Retail sales in the US went up 0.3% in August from July, following a revised 0.4% fall in the previous month and beating forecasts of a flat reading. Falling gasoline prices allowed consumers to buy other items, with spending rising for motor vehicles (2.8%); miscellaneous stores (1.6%); food services and drinking places (1.1%); building materials and garden equipment (1.1%); sporting goods, hobby, musical instruments and books (0.5%); general merchandise stores (0.5%); food and beverages (0.5%); and clothes (0.4%). On the other hand, sales at gasoline stations were down 4.2%, and decreases were also seen in sales at furniture stores (-1.3%); nonstore retailers (-0.7%); health (-0.6%); and electronics (-0.1%). Excluding gasoline stations, sales rose 0.8%. Core retail sales which exclude automobiles, gasoline, building materials and food services, were unchanged. Retail sales aren’t adjusted for inflation. source: U.S. Census Bureau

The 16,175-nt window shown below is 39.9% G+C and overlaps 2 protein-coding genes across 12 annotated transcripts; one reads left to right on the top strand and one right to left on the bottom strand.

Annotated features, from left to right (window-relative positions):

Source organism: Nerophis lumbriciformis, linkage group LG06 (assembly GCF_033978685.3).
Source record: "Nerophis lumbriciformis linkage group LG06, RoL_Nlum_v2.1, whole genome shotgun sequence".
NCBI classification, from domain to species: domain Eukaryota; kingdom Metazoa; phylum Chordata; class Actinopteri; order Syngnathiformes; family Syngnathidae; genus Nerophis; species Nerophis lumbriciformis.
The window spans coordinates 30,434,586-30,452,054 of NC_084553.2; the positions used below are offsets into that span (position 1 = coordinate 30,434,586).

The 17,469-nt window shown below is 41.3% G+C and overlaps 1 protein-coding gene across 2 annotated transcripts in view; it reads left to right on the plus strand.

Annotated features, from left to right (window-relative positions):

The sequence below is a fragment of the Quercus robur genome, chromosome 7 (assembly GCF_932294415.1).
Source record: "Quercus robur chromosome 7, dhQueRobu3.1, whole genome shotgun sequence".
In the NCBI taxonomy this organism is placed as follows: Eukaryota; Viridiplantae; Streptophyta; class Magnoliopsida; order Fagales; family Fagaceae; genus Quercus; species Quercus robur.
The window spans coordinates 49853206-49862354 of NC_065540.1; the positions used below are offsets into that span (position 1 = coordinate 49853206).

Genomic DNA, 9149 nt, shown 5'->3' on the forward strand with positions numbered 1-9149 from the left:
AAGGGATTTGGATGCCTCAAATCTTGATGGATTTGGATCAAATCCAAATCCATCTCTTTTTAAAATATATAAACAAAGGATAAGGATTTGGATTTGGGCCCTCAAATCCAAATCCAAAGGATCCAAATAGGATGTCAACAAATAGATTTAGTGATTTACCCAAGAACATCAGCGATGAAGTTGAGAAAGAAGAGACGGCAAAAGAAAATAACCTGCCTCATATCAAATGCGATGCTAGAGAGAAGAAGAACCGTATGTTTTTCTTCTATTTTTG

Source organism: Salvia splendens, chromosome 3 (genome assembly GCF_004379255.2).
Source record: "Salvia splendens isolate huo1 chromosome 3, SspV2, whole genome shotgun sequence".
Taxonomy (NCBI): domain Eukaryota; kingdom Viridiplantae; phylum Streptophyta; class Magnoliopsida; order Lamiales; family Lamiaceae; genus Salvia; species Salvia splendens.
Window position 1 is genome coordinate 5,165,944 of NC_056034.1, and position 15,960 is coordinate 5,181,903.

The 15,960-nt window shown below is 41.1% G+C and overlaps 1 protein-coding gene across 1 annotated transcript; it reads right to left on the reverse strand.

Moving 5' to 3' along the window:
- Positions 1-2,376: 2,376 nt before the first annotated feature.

Retail Sales MoM in the United States averaged 0.41 percent from 1992 until 2022, reaching an all time high of 18.70 percent in May of 2020 and a record low of -15.20 percent in April of 2020. This page provides - U.S. December Retail Sales Increased More Than Forecast - actual values, historical data, forecast, chart, statistics, economic calendar and news. U.S. Retail Sales - data, historical chart, forecasts and calendar of releases - was last updated on September of 2022.
Retail Sales MoM in the United States is expected to be 0.50 percent by the end of this quarter, according to Trading Economics global macro models and analysts expectations. In the long-term, the U.S. Retail Sales is projected to trend around 1.00 percent in 2023 and 0.40 percent in 2024, according to our econometric models.